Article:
We would expect 10-25% response rates for this approach. Some employers have achieved 50%+.

When communicating with candidates, we also suggest promising that their response will remain anonymous- that the only thing the employer knows about the respondent is whether they knew they were hired or not when they responded.

Timing can be an issue. The longer you wait to request a response to calculate NPS after dis-positioning candidates, the lower your rating- especially if candidates do not believe they have been informed. As you pass well beyond their expectations for having heard from you, well, good luck with that.

Best practice is to set expectations for when candidates will be informed and deliver on them. Be consistent.

The Baseline for Candidate Experience

The NPS metric, adapted to Candidate Experience, can offer a baseline for how an employer’s Brand relationship with its prospects changes as they become candidates. Without a baseline for your treatment of candidates, you will simply be guessing.

[see also: CXR Candidate Experience Insights]

Full Disclosure: Gerry Crispin is a co-founder of TalentBoard. He receives no compensation from this involvement. This is true for the other founders, Elaine Orler and Ed Newman and, for all the volunteers – practitioners, consultants or, vendors supporting this initiative.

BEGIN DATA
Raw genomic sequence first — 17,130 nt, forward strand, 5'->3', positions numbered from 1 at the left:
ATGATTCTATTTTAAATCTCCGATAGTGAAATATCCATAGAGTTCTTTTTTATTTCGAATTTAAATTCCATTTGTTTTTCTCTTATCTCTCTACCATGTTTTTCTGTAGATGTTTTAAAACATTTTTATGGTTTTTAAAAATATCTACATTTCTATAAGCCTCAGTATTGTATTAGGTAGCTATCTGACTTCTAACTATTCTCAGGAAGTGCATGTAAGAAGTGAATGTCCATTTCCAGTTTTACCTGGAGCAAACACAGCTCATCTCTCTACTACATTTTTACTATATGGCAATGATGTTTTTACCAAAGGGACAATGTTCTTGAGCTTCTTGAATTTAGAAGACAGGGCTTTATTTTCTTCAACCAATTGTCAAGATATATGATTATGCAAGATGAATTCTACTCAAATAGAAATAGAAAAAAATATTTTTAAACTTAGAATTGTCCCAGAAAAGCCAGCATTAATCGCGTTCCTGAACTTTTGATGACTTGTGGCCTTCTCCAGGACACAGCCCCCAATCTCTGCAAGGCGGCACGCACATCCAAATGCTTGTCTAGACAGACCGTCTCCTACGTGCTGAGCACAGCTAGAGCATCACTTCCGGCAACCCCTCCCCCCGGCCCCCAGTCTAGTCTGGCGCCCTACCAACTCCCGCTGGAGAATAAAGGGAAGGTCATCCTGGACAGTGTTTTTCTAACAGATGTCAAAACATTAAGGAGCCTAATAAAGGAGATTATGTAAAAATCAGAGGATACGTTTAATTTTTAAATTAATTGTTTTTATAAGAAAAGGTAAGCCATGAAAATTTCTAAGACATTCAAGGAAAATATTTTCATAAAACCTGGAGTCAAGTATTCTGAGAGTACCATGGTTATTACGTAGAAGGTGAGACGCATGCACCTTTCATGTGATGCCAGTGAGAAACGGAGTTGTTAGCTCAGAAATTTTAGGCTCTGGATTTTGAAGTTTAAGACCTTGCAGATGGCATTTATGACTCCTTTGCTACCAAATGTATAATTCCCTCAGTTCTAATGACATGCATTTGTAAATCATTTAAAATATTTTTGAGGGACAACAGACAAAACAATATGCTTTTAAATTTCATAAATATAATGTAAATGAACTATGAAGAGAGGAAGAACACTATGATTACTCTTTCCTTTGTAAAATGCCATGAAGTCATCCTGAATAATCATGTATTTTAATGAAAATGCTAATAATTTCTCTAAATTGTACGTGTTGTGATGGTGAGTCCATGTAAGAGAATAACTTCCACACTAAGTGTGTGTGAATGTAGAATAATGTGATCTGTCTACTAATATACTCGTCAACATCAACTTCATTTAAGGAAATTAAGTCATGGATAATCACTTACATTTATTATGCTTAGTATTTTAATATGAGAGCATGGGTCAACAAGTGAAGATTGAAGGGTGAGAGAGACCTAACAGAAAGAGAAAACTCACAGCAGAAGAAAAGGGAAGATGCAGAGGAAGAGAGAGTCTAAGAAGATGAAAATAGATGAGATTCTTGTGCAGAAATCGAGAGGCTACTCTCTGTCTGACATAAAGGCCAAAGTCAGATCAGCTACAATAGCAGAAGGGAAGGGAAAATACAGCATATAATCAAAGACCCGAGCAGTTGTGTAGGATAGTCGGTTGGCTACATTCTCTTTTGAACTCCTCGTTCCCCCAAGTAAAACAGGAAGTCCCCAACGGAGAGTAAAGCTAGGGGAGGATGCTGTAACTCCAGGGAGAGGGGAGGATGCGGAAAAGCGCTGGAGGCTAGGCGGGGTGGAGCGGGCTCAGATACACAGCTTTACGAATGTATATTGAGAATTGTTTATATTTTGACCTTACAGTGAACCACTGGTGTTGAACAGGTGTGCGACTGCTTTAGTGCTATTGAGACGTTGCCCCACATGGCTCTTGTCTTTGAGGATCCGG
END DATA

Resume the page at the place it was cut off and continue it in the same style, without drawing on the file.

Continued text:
1. Trigger an automated email linking to an NPS survey 3 days after closing an opening/requisition that included informing all that applied that a position has been filled.
  2. The email includes a well-written request for help in assessing the employer’s candidate experience. The link to a survey includes 1 question, 4 responses and a text option (not one of the 4 responses) for expanding on their rating.
  3. Responses to the survey link should be able to be filtered based on Hired vs Not Hired. Additionally, if it is possible to tag for a facility, job family, recruiter, etc. you will have starting points for deeper analysis.
  4. Calculate NPS for all hired and NPS for all Not Hired. Add .2 of the NPS Hired score to .8 of the NPS Not hired score for a CandE NPS.
  5. Breathe a sigh of relief for any initial number above 0.
  6. Make changes
  7. Repeat.


Gerry Crispin

Gerry co-authored eight books on the evolution of staffing and has written 100s of articles and whitepapers on similar topics during a career in Human Resources that spans more than 40 years from HR leadership positions at Johnson and Johnson; to boutique Executive Search firms; a Career Services Director at the University where he received his Engineering and 2 advanced degrees in Organizational/Industrial Behavior; and, GM of a major recruitment advertising firm even as he launched CareerXroads 20 years ago.